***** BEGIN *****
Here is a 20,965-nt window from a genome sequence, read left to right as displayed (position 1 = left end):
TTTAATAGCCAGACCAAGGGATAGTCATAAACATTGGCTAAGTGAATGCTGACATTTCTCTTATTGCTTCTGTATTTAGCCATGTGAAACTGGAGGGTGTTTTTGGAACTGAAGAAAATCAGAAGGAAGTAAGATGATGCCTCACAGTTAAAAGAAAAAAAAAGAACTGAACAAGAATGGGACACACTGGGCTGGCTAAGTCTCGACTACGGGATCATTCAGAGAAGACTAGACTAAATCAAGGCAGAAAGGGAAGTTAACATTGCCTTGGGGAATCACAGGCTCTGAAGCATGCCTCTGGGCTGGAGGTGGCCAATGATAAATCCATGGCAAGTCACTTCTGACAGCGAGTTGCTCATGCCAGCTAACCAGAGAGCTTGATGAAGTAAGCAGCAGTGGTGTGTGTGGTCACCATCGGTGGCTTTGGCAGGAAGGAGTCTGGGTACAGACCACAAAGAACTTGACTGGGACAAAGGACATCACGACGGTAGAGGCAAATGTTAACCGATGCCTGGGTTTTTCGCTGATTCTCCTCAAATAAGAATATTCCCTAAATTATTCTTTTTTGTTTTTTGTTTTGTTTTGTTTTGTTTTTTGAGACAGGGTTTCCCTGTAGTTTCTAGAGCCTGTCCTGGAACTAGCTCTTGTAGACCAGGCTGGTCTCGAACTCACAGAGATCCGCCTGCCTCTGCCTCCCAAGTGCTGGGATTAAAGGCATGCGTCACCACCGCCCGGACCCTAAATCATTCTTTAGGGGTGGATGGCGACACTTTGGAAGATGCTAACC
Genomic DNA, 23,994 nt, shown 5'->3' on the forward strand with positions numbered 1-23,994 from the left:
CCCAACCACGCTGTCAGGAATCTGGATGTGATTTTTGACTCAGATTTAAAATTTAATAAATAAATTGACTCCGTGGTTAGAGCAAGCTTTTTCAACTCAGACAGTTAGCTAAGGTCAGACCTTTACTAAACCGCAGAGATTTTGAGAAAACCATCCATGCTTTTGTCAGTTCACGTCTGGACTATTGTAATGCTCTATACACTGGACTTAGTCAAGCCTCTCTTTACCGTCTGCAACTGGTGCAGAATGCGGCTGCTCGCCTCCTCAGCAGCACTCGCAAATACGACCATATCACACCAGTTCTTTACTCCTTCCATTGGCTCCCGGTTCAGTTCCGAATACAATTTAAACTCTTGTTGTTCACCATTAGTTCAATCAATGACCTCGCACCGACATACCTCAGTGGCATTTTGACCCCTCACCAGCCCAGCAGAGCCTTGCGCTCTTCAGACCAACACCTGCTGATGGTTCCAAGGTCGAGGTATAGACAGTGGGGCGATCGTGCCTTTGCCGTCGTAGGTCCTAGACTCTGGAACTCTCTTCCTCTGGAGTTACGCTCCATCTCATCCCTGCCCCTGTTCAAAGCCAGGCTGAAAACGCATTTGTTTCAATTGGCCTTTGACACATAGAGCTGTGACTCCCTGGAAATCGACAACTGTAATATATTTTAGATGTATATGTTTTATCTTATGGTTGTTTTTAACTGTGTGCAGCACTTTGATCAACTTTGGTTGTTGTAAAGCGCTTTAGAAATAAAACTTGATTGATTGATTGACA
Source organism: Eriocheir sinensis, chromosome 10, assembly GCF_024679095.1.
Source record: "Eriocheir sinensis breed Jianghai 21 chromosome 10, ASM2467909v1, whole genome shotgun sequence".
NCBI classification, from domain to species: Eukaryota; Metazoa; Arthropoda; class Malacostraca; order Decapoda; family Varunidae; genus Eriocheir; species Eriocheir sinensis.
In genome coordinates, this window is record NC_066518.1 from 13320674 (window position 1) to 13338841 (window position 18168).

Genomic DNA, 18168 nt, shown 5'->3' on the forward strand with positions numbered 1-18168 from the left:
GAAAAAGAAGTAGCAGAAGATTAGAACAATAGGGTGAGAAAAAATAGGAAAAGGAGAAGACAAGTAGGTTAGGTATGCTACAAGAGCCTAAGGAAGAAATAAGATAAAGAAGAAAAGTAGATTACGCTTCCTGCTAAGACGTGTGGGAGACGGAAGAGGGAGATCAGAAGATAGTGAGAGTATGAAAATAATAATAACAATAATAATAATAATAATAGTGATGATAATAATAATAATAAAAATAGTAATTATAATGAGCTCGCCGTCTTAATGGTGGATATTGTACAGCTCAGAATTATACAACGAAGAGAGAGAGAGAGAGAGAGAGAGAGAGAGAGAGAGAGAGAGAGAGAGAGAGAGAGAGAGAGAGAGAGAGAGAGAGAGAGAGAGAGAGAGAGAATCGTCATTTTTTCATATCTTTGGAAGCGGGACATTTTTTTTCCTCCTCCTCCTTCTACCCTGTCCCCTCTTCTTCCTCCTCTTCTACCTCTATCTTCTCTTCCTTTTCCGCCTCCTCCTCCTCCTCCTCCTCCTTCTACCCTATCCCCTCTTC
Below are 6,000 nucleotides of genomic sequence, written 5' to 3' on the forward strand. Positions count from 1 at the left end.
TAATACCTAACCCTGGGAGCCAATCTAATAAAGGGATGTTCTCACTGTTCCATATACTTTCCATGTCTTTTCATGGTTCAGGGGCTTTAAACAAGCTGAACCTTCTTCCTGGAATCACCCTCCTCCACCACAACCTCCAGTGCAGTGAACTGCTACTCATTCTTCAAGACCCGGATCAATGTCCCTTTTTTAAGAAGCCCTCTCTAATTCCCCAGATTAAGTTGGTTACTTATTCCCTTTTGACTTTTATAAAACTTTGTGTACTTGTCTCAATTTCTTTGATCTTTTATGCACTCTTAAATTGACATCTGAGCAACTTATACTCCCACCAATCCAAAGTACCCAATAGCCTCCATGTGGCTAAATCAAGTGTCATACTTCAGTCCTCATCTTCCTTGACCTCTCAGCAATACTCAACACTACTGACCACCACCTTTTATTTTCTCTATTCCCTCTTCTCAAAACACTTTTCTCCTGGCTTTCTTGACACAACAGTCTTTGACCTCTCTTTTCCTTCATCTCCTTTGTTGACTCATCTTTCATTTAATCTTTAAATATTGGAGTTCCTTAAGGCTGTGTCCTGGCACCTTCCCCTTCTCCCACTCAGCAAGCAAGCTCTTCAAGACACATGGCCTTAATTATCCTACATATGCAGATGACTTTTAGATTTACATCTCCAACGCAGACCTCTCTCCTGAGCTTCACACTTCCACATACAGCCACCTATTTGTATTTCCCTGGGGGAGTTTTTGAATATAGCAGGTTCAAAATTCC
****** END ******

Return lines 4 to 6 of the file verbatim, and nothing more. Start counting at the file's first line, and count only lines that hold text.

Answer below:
CCCAACCACGCTGTCAGGAATCTGGATGTGATTTTTGACTCAGATTTAAAATTTAATAAATAAATTGACTCCGTGGTTAGAGCAAGCTTTTTCAACTCAGACAGTTAGCTAAGGTCAGACCTTTACTAAACCGCAGAGATTTTGAGAAAACCATCCATGCTTTTGTCAGTTCACGTCTGGACTATTGTAATGCTCTATACACTGGACTTAGTCAAGCCTCTCTTTACCGTCTGCAACTGGTGCAGAATGCGGCTGCTCGCCTCCTCAGCAGCACTCGCAAATACGACCATATCACACCAGTTCTTTACTCCTTCCATTGGCTCCCGGTTCAGTTCCGAATACAATTTAAACTCTTGTTGTTCACCATTAGTTCAATCAATGACCTCGCACCGACATACCTCAGTGGCATTTTGACCCCTCACCAGCCCAGCAGAGCCTTGCGCTCTTCAGACCAACACCTGCTGATGGTTCCAAGGTCGAGGTATAGACAGTGGGGCGATCGTGCCTTTGCCGTCGTAGGTCCTAGACTCTGGAACTCTCTTCCTCTGGAGTTACGCTCCATCTCATCCCTGCCCCTGTTCAAAGCCAGGCTGAAAACGCATTTGTTTCAATTGGCCTTTGACACATAGAGCTGTGACTCCCTGGAAATCGACAACTGTAATATATTTTAGATGTATATGTTTTATCTTATGGTTGTTTTTAACTGTGTGCAGCACTTTGATCAACTTTGGTTGTTGTAAAGCGCTTTAGAAATAAAACTTGATTGATTGATTGACA
Source organism: Eriocheir sinensis, chromosome 10, assembly GCF_024679095.1.
Source record: "Eriocheir sinensis breed Jianghai 21 chromosome 10, ASM2467909v1, whole genome shotgun sequence".